Tools for online communication between students and teachers (Viber, Zoom, Microsoft Teams) were made available.
Rising Academies Network has committed to supporting governments and partners to provide quality teaching and learning to millions of children beyond their existing network in Liberia and Sierra Leone during this coronavirus pandemic. Their intervention, Rising-On-Air, is a free distance learning solution that uses Rising’s curriculum content, redesigned for delivery via radio and SMS. Each lesson starts with an introductory health and safety message and is easy for family and children to follow while not in school. No learning material is required for students learning at home but there are optional printable worksheets available and additional SMS support.
Rising-On-Air includes Radio ECE by Rising, Radio reading and numeracy by Rising and Resources for SMS. Each area focuses on specific grade and age levels. The radio ECE program targets children of ages three to five years and includes a family-child interaction component. Radio reading/numeracy program is divided into lower and upper learning levels with content focused on foundational skills that all students must master. Initial content focuses on literacy and numeracy at the early childhood education level, lower and upper primary levels with secondary level to be added soon. Resources for SMS will also be added soon. The lesson scripts can be downloaded and edited to meet individual country needs as lessons can be re-recorded and adapted in local accents. Important safeguard and child protection content and timely guidance from the health minister is also added to be able to reach students and families that these programs are broadcast to.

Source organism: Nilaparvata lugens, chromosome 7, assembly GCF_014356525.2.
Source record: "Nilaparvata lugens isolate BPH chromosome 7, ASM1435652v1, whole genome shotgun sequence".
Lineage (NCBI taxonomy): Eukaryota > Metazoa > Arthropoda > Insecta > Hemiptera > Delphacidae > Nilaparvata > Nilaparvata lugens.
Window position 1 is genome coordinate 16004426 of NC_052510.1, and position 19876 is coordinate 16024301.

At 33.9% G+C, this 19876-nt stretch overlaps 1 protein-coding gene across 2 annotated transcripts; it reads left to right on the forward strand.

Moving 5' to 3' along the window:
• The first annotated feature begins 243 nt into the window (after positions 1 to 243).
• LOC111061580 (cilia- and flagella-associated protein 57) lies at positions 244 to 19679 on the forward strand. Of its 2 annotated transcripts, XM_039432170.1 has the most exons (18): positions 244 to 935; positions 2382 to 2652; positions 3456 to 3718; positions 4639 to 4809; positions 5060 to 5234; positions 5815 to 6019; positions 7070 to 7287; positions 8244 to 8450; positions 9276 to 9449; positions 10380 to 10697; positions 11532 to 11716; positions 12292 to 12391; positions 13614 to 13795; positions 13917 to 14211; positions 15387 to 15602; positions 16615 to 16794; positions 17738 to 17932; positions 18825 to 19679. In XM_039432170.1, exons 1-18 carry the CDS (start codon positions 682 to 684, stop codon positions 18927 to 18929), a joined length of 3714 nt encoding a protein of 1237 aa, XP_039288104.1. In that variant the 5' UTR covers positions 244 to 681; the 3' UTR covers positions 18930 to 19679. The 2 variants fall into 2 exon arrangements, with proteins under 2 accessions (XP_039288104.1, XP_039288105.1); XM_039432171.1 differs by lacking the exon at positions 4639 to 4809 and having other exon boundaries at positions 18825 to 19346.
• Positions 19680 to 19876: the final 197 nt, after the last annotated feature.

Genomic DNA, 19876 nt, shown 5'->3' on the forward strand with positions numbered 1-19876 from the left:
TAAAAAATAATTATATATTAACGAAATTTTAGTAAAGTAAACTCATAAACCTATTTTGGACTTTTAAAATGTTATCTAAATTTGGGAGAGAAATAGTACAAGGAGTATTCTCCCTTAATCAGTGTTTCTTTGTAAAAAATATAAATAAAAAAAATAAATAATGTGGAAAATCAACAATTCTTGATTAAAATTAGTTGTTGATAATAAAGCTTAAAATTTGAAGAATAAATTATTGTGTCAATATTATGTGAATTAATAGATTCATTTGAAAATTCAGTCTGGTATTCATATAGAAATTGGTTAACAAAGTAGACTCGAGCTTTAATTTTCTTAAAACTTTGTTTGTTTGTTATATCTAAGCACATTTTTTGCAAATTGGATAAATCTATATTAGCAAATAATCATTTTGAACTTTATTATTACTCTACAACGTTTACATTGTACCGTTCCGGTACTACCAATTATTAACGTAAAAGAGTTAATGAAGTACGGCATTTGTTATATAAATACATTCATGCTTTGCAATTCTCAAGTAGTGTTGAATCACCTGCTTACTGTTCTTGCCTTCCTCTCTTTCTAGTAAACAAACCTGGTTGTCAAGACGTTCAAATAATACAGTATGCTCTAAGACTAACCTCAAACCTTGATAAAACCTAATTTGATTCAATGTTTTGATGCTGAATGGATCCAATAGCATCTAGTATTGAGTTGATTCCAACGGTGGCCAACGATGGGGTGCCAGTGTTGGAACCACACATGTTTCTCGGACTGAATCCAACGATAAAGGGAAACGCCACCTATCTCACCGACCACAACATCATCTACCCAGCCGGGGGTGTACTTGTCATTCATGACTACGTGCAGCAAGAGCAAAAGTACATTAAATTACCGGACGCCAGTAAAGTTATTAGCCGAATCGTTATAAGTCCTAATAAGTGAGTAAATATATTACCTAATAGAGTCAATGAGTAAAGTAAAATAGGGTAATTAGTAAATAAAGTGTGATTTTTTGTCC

The Ministry of Basic Education shared measures for schools and communities separately. The Ministry of Higher Education, Science and Innovation put out a statement on March 17, 2020, regarding the measures taken to deal with the impact of COVID-19 on the post-school education and training sector.
The Department of Basic Education provides a host of distance educational material organised and accessible through its website. Students can find multimedia resources (such as videos, audios, or interactive workbooks), reading and study materials. The page also includes a section for parents with different pedagogical recommendations to continue the learning at home. The website also has a section with information about support related to educational broadcasted content, including television (DBE TV on Channel 122 OVHD) and radio (Gauteng KZN and Mpumalanga).
The Department of Basic Education and the South African Broadcasting Corporation (SABC) launched the education television and radio curriculum support programmes for learners impacted by school closures. The programme began on April 9, 2020, and broadcasts lessons to learners in Grades 10, 11 & 12 and Early Childhood Development (ECD) across three SABC television channels and 13 radio stations coupled with online support. The covered subjects include Maths, Physical Sciences, English, Life Sciences and Accounting, as well as a variety of African languages within the ECD basket.